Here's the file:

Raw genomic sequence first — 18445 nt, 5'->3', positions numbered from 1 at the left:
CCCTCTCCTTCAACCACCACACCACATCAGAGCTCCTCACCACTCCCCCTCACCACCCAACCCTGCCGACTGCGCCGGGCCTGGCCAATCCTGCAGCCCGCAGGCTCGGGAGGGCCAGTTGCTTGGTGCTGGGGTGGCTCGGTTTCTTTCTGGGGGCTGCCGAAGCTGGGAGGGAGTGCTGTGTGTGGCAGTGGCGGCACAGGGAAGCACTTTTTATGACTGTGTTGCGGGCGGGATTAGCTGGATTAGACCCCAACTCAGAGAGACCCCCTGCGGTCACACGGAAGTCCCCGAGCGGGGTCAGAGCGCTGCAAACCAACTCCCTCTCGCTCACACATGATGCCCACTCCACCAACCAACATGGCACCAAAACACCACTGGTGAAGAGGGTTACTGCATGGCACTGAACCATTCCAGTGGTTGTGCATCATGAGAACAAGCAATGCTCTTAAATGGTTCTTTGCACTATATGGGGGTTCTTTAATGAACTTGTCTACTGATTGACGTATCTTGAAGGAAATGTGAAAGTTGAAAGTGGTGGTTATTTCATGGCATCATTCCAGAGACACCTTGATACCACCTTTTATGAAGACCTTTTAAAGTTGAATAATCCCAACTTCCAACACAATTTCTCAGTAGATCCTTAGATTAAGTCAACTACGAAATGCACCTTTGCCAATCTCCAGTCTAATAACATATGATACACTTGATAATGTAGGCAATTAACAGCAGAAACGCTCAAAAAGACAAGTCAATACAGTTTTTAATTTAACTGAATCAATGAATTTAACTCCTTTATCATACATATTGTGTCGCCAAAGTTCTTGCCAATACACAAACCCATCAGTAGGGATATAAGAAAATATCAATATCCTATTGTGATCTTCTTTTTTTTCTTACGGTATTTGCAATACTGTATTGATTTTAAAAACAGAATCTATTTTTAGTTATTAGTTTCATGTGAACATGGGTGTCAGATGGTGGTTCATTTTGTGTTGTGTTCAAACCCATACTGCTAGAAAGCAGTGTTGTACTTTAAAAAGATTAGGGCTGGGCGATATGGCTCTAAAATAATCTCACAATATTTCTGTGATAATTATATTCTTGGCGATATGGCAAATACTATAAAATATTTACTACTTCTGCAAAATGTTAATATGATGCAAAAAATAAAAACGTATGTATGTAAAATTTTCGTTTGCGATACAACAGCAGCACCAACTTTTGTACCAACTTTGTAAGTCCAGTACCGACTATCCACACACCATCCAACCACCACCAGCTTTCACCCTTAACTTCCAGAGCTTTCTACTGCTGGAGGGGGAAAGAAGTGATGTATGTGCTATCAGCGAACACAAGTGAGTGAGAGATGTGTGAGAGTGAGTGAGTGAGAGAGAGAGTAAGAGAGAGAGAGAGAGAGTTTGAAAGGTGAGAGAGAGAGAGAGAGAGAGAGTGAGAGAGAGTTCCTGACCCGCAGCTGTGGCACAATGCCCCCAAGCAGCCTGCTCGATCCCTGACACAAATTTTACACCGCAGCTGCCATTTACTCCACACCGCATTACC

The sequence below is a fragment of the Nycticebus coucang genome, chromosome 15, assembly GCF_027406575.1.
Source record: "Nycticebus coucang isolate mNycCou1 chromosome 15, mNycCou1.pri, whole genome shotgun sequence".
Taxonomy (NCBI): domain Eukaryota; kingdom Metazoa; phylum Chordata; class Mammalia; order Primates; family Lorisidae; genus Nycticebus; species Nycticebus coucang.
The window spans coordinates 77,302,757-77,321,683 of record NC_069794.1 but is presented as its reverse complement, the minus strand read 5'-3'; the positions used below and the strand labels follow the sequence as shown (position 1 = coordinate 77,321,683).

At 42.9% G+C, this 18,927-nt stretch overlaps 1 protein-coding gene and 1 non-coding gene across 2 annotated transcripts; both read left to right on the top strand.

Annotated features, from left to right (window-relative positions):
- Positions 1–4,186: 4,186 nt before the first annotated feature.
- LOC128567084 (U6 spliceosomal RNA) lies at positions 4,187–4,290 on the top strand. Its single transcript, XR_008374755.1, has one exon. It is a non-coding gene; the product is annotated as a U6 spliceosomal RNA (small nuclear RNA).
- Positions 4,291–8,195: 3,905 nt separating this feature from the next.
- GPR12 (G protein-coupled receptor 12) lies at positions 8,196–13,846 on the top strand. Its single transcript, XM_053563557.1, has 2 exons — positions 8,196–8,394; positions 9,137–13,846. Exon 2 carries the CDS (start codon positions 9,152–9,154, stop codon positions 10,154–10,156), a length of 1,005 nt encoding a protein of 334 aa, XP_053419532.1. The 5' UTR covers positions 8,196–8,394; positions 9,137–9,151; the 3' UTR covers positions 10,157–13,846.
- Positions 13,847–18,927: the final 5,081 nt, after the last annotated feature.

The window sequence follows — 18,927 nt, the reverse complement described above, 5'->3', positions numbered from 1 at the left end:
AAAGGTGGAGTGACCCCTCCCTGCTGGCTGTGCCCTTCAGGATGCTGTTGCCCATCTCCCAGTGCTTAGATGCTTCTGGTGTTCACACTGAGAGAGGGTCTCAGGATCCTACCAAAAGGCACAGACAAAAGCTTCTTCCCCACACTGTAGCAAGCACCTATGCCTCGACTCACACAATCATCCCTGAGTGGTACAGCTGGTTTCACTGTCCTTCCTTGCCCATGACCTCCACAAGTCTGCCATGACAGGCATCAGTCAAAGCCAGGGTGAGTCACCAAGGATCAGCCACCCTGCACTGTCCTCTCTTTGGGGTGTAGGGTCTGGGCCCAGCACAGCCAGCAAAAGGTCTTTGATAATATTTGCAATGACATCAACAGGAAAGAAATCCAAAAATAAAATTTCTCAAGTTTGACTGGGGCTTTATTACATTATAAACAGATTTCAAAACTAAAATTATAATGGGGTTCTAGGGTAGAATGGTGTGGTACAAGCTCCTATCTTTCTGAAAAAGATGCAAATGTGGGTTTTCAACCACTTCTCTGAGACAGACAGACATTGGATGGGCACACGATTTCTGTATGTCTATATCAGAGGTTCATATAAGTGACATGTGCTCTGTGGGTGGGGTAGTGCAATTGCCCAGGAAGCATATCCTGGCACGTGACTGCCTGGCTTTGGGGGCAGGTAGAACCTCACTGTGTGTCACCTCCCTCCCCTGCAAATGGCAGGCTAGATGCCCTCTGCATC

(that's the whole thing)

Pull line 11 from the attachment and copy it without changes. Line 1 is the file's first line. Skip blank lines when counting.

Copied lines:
- Positions 4,291–8,195: 3,905 nt separating this feature from the next.